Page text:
How to secure budget for Legal tech
Here we share the top ten tips for securing budget and resources to drive a technology enablement agenda within your organisation.Watch the video
Most General Counsels’ fixed view of talent models is outdated and holding them back.
We are all products of our heritage. We are programmed by a certain set of beliefs, that are the invisible hand that guides us through life. Some of these beliefs will help us, some others will hinder.
For legal functions this heritage stems from law firms. In most cases this is the only other organisational model a GC has worked in. This heritage brings with it many positive attributes: hard work, professionalism, great technical expertise and client focus. However, it also brings limitations.
Core to these limitations is a foundational belief in the ideal operating model of a legal function.
Whilst there is clear agreement that legal functions are challenged by highly volatile demand for both capacity and capability, most GCs still maintain a very static talent bench.
This results in overworked teams, unnecessary outsourcing and holding the business up.
Conversely, if you walk into your IT function and ask who is actually getting a pay check from your company, you will probably only find 7 out of 10 hands go up.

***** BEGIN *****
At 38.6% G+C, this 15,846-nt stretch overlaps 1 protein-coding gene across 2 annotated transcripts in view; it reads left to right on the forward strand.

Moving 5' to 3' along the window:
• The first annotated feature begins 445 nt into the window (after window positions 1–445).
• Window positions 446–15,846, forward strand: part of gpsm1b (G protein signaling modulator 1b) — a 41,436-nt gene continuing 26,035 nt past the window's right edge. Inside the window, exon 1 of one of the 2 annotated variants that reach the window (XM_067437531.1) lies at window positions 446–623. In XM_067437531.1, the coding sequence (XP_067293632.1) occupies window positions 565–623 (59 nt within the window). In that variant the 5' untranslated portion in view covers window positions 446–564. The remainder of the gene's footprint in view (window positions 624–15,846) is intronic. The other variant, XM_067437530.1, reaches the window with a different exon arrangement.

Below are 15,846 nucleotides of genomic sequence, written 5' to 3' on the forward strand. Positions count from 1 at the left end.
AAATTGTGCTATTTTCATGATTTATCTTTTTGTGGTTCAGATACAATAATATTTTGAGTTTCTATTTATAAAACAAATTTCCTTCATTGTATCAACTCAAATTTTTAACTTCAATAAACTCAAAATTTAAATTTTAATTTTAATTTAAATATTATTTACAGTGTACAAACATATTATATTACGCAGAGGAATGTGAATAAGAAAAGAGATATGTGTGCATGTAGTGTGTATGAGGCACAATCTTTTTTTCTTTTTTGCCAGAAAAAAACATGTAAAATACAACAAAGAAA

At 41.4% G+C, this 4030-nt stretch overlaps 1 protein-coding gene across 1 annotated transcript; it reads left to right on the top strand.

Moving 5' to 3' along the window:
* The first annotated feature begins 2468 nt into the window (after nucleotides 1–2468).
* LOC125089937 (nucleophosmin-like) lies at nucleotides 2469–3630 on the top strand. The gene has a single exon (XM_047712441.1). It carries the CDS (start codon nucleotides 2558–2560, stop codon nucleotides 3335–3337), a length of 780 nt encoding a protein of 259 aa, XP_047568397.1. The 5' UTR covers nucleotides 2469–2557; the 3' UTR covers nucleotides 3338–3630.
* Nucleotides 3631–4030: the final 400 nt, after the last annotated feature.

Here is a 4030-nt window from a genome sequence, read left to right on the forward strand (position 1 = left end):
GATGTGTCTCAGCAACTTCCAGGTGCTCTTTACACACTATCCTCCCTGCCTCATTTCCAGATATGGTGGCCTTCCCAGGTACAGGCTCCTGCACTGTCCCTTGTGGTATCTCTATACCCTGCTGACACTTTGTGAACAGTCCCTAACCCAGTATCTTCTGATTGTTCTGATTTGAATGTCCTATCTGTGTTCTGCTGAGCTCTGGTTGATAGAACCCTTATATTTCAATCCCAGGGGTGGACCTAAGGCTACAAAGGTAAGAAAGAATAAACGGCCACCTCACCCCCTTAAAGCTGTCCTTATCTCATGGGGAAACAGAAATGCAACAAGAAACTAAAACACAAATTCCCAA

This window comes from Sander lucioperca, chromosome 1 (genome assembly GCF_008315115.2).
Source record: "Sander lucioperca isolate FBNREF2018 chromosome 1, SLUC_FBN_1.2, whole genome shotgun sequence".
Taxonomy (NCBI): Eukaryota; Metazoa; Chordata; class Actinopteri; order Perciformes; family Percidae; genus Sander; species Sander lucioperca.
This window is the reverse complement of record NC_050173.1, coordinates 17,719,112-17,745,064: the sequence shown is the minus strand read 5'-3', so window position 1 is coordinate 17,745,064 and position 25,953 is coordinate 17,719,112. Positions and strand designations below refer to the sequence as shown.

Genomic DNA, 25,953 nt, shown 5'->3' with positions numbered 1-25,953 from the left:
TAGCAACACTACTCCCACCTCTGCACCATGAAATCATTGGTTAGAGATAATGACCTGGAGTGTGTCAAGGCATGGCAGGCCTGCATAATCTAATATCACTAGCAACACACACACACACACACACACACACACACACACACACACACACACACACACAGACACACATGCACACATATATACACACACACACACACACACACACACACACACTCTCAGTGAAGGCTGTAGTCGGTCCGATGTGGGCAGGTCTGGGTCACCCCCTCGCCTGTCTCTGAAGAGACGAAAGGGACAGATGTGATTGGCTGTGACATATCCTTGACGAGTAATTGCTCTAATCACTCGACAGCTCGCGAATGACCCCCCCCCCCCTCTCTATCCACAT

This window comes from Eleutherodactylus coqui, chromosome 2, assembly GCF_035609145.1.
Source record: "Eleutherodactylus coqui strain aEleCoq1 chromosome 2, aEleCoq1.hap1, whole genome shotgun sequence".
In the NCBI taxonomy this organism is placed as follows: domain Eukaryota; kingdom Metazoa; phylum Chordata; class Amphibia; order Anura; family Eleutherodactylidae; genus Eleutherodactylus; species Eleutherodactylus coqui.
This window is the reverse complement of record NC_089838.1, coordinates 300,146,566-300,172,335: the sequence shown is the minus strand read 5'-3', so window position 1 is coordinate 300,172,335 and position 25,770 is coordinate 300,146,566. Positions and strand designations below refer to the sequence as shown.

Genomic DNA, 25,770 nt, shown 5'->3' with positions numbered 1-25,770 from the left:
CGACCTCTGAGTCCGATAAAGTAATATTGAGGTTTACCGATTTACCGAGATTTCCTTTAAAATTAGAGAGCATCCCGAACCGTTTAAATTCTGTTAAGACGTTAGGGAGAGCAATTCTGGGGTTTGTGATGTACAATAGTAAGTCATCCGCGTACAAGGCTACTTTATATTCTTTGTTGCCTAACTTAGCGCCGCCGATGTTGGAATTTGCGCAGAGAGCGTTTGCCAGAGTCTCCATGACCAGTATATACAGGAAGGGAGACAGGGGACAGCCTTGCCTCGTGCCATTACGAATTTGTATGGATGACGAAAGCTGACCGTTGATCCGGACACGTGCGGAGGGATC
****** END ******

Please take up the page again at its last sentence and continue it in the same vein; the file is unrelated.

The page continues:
CIO’s have a better operating model. They have worked out that one month they need a security team, the next week they need a couple of additional project managers, then they need to scale up engineering for a new product offering. They have moved to an Agile, Dynamic, Just-in-time talent model that more accurately matches the needs of the business at any one time.
CIO’s effectively reserve 30% of their ‘head count’ budget to bring on the ‘contingent’ talent they need.
GCs have utilised part of this model for years. Seconding in lawyers from organisations like Plexus when they had a gap in the team or a major spike in workload. Yet, few have actively evolved their model to address a broader range of challenges – that extend far beyond ‘operational’ gaps or overflow.
For almost 10 years, our most progressive clients have steadily moved up the strategic curve to ‘insource’ work from law firms, ‘disaggregate’ major projects like litigation and M&A, used secondees to ‘up tier’ the core team into more strategic work or brought in expertise to focus on functional improvements.
The result is the ‘Holy Trinity’ of more satisfied clients, happier teams, and less external spend.
Legal Transformation has to start somewhere. Yet although 98% of GCs rate Transformation as critically important, only 27% have made a start. The quickest win may be simply to re-think how you resource your function. Agile resourcing is here to stay.
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A General Counsel's guide to modernising their legal function.
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